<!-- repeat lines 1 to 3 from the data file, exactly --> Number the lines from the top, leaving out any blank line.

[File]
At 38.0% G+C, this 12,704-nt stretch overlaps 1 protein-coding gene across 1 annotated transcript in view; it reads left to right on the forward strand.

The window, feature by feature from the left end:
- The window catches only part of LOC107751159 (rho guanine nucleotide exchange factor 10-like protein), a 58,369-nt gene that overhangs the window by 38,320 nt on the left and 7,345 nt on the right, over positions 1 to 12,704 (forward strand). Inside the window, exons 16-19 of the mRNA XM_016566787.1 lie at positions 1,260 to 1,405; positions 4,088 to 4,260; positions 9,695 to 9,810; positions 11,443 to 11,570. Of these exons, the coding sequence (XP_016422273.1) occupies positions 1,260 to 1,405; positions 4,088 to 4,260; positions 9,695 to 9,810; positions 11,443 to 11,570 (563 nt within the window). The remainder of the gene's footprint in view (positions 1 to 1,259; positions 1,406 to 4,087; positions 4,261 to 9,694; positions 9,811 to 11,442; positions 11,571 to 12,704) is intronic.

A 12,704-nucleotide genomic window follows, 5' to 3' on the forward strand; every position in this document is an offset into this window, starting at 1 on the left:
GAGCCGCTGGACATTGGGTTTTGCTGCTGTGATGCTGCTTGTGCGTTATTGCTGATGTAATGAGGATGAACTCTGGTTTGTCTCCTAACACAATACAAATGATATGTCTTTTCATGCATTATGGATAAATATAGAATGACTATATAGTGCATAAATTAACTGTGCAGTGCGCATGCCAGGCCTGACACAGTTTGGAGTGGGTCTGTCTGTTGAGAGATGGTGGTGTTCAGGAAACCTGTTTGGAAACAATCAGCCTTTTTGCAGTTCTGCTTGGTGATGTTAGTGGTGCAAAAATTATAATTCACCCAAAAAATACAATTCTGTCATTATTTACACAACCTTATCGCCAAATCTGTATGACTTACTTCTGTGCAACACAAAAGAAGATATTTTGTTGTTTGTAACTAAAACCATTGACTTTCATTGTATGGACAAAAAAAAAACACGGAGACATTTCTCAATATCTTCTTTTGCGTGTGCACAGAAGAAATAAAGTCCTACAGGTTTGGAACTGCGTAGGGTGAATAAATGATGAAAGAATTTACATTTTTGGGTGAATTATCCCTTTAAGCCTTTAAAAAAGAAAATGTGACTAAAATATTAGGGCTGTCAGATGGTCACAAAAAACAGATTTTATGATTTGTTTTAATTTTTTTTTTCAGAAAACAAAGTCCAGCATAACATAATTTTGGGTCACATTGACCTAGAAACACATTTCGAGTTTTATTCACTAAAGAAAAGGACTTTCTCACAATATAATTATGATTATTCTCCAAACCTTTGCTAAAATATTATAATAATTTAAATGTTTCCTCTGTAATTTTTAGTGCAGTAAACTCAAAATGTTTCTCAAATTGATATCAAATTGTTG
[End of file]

At 38.0% G+C, this 12,704-nt stretch overlaps 1 protein-coding gene across 1 annotated transcript in view; it reads left to right on the forward strand.

The window, feature by feature from the left end:
- The window catches only part of LOC107751159 (rho guanine nucleotide exchange factor 10-like protein), a 58,369-nt gene that overhangs the window by 38,320 nt on the left and 7,345 nt on the right, over positions 1 to 12,704 (forward strand). Inside the window, exons 16-19 of the mRNA XM_016566787.1 lie at positions 1,260 to 1,405; positions 4,088 to 4,260; positions 9,695 to 9,810; positions 11,443 to 11,570. Of these exons, the coding sequence (XP_016422273.1) occupies positions 1,260 to 1,405; positions 4,088 to 4,260; positions 9,695 to 9,810; positions 11,443 to 11,570 (563 nt within the window). The remainder of the gene's footprint in view (positions 1 to 1,259; positions 1,406 to 4,087; positions 4,261 to 9,694; positions 9,811 to 11,442; positions 11,571 to 12,704) is intronic.